Bill to end cash bail cheered and panned
A new California law that abolishes cash bail now ensures that defendants don’t sit in jail for years awaiting trial just because they’re poor, say advocates. But opponents warn the law will devastate public safety, create more overcrowded jails and give judges too much power.
Governor Jerry Brown signed the controversial bill on Aug. 28, which comes into effect October 2019.
It replaces the current cash bail fee for defendants’ release that’s refundable when they appear at trial with non-monetary conditions for release based on a pretrial risk assessment, the court’s discretion and the defendant’s criminal record.
“The cash bail system keeps people in detention for being poor and releases people who are a threat to public safety simply because they have the money to get out,” said Katie Hanzlik, press secretary for Sen. Robert Hertzberg, D-Van Nuys, who authored Senate Bill 10 after an October 2017 report titled “Pretrial Detention Reform” recommended overhauling the bail system.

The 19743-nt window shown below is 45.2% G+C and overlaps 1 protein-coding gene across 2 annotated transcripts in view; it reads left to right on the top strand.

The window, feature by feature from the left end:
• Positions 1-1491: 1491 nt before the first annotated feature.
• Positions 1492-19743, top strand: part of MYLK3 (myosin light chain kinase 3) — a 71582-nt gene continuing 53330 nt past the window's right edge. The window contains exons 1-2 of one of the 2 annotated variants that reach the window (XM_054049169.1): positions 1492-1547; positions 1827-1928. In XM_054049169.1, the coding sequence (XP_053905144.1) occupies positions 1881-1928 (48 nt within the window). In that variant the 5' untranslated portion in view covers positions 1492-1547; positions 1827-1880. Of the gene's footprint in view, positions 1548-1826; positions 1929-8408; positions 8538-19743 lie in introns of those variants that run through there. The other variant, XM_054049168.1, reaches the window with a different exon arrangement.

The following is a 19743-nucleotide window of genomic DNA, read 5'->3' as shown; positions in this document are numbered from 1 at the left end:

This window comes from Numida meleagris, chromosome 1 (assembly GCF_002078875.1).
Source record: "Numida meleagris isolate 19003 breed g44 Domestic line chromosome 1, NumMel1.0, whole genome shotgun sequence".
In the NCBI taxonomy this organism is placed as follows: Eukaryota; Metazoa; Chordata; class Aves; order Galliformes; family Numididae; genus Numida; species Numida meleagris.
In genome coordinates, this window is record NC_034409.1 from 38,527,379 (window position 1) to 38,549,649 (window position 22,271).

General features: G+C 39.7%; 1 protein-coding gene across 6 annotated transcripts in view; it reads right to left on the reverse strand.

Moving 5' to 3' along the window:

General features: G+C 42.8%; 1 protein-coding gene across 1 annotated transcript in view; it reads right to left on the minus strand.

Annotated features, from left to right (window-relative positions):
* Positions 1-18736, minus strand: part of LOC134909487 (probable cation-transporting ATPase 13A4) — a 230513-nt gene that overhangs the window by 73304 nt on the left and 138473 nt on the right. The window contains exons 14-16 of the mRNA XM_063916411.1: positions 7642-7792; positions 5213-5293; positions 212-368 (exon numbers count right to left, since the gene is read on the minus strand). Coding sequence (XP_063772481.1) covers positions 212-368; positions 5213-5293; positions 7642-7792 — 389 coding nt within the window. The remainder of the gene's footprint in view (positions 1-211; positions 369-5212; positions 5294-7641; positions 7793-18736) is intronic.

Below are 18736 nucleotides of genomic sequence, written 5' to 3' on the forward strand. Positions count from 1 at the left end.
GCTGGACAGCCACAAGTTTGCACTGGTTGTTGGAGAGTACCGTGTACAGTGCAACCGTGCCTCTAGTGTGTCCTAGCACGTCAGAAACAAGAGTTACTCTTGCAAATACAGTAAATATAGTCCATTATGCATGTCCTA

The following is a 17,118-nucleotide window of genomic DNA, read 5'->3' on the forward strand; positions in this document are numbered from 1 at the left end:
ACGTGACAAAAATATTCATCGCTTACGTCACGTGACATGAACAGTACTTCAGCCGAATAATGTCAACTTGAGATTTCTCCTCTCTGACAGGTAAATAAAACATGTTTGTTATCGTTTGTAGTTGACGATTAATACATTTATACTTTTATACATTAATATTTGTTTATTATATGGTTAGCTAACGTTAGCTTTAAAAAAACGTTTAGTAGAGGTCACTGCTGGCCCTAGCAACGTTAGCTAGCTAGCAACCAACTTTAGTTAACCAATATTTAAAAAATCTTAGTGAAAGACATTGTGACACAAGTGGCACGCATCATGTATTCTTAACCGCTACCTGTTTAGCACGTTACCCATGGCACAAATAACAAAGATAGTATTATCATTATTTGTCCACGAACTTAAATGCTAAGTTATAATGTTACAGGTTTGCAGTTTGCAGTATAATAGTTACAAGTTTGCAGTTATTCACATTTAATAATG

But some bail reform organizations withdrew their support for SB 10, saying it will only increase the jail population and give judges too much discretion over who sits in jail.
The American Civil Liberties Union, Human Rights Watch and California Attorneys for Criminal Justice have all turned their backs on SB 10.
“SB 10 is not the model for pretrial justice and racial equity that California should strive for,” stated the ACLU in an Aug. 28 statement. “It cannot guarantee a substantial reduction in the number of Californians detained while awaiting trial, nor does it sufficiently address racial bias in pretrial decision making.”
Read the rest of this story in Tuesday’s Xpress.